Retirement years in Delano were filled with chores in a big yard and garden.

Bernice worked full time for the school district as a kitchen aide during lunch hours. She also helped out at the Delano Senior Center up to her 90thbirthday, often serving younger seniors and then staying to wash dishes.

Bernice loved making quilts, crocheting pillow cases, and making baby and doll quilts. Her grandchildren and great-grandchildren benefited from these talents. She also liked to garden and be outdoors.

Even after her husband died, Bernice stayed active in her yard and garden. She gave up driving long before she needed to – just to be safe. She liked the exercise that walking to church and volunteer activities gave her.

Bernice kept busy and passed time by watching game shows, doing jig-saw and Search puzzles, playing cards, and listening to old tyme music.

She often commented that her life was good due to her wonderful neighbors. She treasured their care and help. Bernice felt very blessed to have daughters-in-law and sons-in-law that she cared for. She often would tell people she would meet that her sons- and daughters-in-law treat ed her very well and that they were the best.

Her wish was always to be able to live in her own home and be well enough to avoid a nursing home. She got her wish.

About the time that Bernice would no longer be fully able, or want to live alone (2002), her daughter, Marlene found herself able to move in with her mother during the week, to give Bernice more years of independence. Marlene retired in 2008, and at that time, Bernice decided to move to The Crow River Villa in Delano. In 2009, a move to Angel Haven in rural Delano gave her comfortable home-like living with excellent round-the-clock care.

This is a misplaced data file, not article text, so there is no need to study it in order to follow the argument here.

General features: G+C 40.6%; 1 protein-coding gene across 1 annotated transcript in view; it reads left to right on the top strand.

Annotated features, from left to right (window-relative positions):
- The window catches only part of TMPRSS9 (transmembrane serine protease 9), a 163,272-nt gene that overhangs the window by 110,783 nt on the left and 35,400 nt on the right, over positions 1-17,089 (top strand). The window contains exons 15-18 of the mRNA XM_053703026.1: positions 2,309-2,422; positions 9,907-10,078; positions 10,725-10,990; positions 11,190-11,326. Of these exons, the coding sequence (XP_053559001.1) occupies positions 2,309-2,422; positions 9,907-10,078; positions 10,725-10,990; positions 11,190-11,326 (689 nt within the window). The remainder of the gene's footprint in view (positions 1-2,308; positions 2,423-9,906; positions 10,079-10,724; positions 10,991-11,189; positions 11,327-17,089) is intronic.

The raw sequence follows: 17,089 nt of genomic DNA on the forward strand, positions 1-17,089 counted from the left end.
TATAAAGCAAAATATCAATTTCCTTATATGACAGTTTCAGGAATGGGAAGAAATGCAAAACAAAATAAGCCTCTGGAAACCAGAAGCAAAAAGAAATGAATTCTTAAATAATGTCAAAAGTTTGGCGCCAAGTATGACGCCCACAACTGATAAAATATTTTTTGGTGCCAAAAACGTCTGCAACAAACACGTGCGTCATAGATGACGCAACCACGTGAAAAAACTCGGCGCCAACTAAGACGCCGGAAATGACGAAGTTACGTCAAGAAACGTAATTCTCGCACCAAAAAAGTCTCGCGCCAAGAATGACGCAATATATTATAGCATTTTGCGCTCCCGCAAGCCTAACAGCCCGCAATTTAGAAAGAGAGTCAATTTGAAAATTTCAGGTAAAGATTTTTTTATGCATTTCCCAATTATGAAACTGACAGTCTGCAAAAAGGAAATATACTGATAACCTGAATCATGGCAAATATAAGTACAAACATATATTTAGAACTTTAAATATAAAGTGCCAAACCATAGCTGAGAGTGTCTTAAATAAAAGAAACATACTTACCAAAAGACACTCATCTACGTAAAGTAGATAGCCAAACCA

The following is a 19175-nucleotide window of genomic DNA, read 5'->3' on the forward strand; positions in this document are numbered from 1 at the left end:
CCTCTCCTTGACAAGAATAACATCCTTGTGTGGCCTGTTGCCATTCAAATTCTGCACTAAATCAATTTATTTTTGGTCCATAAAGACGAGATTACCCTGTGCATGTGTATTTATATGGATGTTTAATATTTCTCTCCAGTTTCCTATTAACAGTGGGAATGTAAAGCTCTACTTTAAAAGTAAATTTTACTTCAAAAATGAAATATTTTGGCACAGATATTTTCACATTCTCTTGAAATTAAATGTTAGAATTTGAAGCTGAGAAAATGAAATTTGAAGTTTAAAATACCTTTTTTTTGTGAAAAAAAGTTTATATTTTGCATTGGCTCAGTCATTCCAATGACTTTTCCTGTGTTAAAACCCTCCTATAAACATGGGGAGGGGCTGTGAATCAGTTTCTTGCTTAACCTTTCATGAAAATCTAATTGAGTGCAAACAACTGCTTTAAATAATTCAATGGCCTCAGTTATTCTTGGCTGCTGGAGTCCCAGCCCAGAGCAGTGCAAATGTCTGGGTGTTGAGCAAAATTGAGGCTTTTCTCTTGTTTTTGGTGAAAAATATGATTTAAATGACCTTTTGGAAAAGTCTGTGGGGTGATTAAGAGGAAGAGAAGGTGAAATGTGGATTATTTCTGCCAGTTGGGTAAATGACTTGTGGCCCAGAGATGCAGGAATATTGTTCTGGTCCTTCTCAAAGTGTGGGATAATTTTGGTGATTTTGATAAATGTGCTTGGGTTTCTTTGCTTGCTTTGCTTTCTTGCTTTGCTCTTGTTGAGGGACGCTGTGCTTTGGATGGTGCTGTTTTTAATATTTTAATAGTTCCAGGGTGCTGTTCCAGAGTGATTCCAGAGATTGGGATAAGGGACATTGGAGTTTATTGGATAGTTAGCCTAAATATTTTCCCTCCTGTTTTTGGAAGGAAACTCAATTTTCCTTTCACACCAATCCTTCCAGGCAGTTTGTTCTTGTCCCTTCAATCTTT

In addition to her husband, Ben, Bernice was preceded in death by her parents, Roman and Alma (Pepin) Pouliot; her brothers and sisters-in-law Arthur (in infancy), Elair (Frenchie) and Edna Pouliot, Lloyd Pouliot, and Raymound Pouliot; sisters and brothers-in-law Grace and Andrew Muchenhirn, Doria and Edwin Cavanagh, Irene and Frank Klaers, Mabel Pouliot, Lorraine and Ed Charles, Elsie and Paul Chicoine, and John Schraut; also brothers-in-law and sisters-in-law Lorraine and Fred Seiberlick, Veronica and Sidney Herd, Raymond Moonen, Alvina and Jacob Bueche, and Albert and Lucille Moonen; two great-grandsons, Brandon Moonen and David Fischback; and a son-in-law, Willard Baumann.

She is survived by sons and daughter-in-laws LeRoy and Marie (Weibel) Moonen, Kenneth and Bernice (Kotilinek) Moonen, all of Delano, Gilbert and Gayle (Wetherille) Moonen of Sturgeon Lake, Gerald (Jerry) and Cheryl (McCloud) Moonen of LaPorte, and Marvin and Nancy (Wright) Moonen of Delano; daughter and sons-in-law JoAnn Baumann of Watertown, Marlene and Marvin Doboszenski of Hillman, and Margaret (Margie) and Tom Bigalke of Rochester; 34 grandchildren; 61 great-grandchildren; five great-great-grandchildren; and two step great-grandchildren.

Bernice is further survived by a sister, Dorothy (Pouliot) Schraut of Peirz; sisters-in-law Lorraine (Gresen) Pouliot of Minnetonka, and Lou Moonen of Shakopee; and many nieces, nephews, cousins, neighbors, and friends.

A Mass of Christian Burial took place Saturday, Dec. 10 at 11 a.m. at St. Peter Catholic Church in Delano, followed by interment at Calvary Cemetery in Delano.

Arrangements were by the Iten Funeral Home in Delano.